I was at The Independent newspaper in 2008 when we did a story about massage parlours in Kampala.
This story was part of series vaguely coded “difficult professions,” in which despite their hectic nature of work, remuneration was terribly miniscule. Among other professions lined up for profiling included factory workers, traffic police, and strangely, medical doctors.
At one massage parlour, a female worker informed our reporters that their parlour painstakingly doubled as a brothel. Uninitiated, our reporters thought these distressing hideouts hosted no clients in the early morning hours.
But the masseuse noted with emphasis, that Indian clients were more regular in the very morning hours coming specifically for a quick erotic fix. She added that they were terrible lovemakers: rough, dirty, disrespectful and too machismo.
Surely, many men – of all colour and creed – visit these parlours for both massage and sex. But emphasising the Indian-ness of her clients, the good masseuse sought to underscore a demographic imbalance of a certain type of clients – who seem to have specific prompters.
Years later, an Indian friend of mine who owned a forex bureau in town explained this condition to me that massage parlours offered the most secretive space for Indians for sexual indulgence with Kampala’s adorably feminine damsels. Prostitutes were an option, but heavily stigmatised.
Our conversation with this Indian friend – who employed many dark-skinned handsome women – started by a lament about how his family would kill him if he became intimate with any of them. He noted that many Indian men in Uganda have trouble fulfilling their sexual urges.
This is not because there aren’t enough women for a night out, but because their families are so concerned about “mixing bloods” – even in the age of condoms. At this rate, intimate relationships are simply a no-go affair.
For marriage, many have to send money to India or personally travel back to find a wife. Novelist Ulysses Chuka Kibuuka has written about an Indian girl who was murdered by her family after “embarrassing them” by falling in love with a native Ugandan. [Chuka confirmed to me that he was the native dude in this affair].
I recalled these massage parlour and Indian racist sex stories while reading an interview in which educationist Fagil Mandy painfully notes to have seen his Indian father only in photographs. The postman [no pun, intended – Mandy’s father was a postman] after a night of ecstasy with a Mutooro belle in Fort Portal, never cared a cent about the products of his labours.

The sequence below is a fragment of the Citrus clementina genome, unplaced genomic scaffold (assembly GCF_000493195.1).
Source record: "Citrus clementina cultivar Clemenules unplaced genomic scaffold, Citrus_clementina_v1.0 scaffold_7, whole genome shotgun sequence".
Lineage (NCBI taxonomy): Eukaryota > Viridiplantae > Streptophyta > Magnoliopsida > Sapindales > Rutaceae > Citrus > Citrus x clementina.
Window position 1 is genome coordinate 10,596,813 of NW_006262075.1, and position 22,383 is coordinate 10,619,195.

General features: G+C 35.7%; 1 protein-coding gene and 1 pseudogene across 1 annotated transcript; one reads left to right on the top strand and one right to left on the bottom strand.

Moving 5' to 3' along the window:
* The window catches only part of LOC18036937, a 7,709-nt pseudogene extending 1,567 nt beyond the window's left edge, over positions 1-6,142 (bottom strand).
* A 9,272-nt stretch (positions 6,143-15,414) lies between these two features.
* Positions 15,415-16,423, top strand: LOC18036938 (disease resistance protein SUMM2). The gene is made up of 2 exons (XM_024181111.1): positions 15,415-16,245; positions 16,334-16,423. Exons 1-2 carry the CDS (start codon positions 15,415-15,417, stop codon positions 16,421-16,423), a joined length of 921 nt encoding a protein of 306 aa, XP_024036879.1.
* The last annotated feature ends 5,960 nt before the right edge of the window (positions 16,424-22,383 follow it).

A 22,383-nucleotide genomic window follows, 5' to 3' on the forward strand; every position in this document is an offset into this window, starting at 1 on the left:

Fagil Mandy was born. His father, was culturally – not religiously – embarrassed to be known as having a child with a black woman, never cared after “excreting” his semen. Not too long ago, evangelist Martin Ssempa revealed that his mother had to brave pressure from the family of her Indian sex-partner who insisted that she aborts the child.
This child is the loquacious Pastor Ssempa. He narrated that his “mother endured shame of rejection by the Indian family” he “was called many shameful names when I was a kid.”
In sum, our Indian compatriots make love to Ugandan women, just the way one eases his existence breaking wind in a market square. After years of being in Uganda, we still talk about Ugandans of Indian ethnic as the other.
Surely, this has more to do with Indians themselves than native Ugandans: by own design, they love to belong here – and do enjoy sexual encounters with the natives – but do not feel they really belong.
In truth, Indians are not the othered here, they are the ones othering natives. Not too long, Uganda’s national newspaper, New Vision with funds from the Indian community, had a newspaper within its newspaper [not an ordinary pull-out] specific for Indians.
The racist and parochial nature of Indi-Vision was that it emphasised the Indianness of Uganda’s Indians. It was pitched as “a platform for the Indian community to discuss and showcase their uniqueness [sic] within the context of Uganda.”
Indeed, with a few exceptions, Uganda-Indians continue to shop at Indian-only shops; attend Indian-only schools, Indian-only nightclubs, fraternise in Indian-only circles. They even have Indian-only boda boda riders!
No wonder, in 2014, the niggling and irksome Indian academic at Makerere University, Mahmood Mamdani, told a gathering discussing Indian integration in Ugandan that marriage was not important for national integration.
Before I am accused of indulging in ethnic talk, let me note that there are many Ugandan-Indians who do not fit into the description above: former Observer editor, Firoz Khan is one example, and a lady friend of mine was rightfully and respectfully married to an Indian.
There are certainly some more [not many] unknown to me. But the persistence of “Abayindi” as a loathsome and sort of alien category of people in Uganda is recipe for disaster. I will return with Part II on lessons from the Mabira protests of 2007.
The author is a PhD fellow at Makerere Institute of Social Research.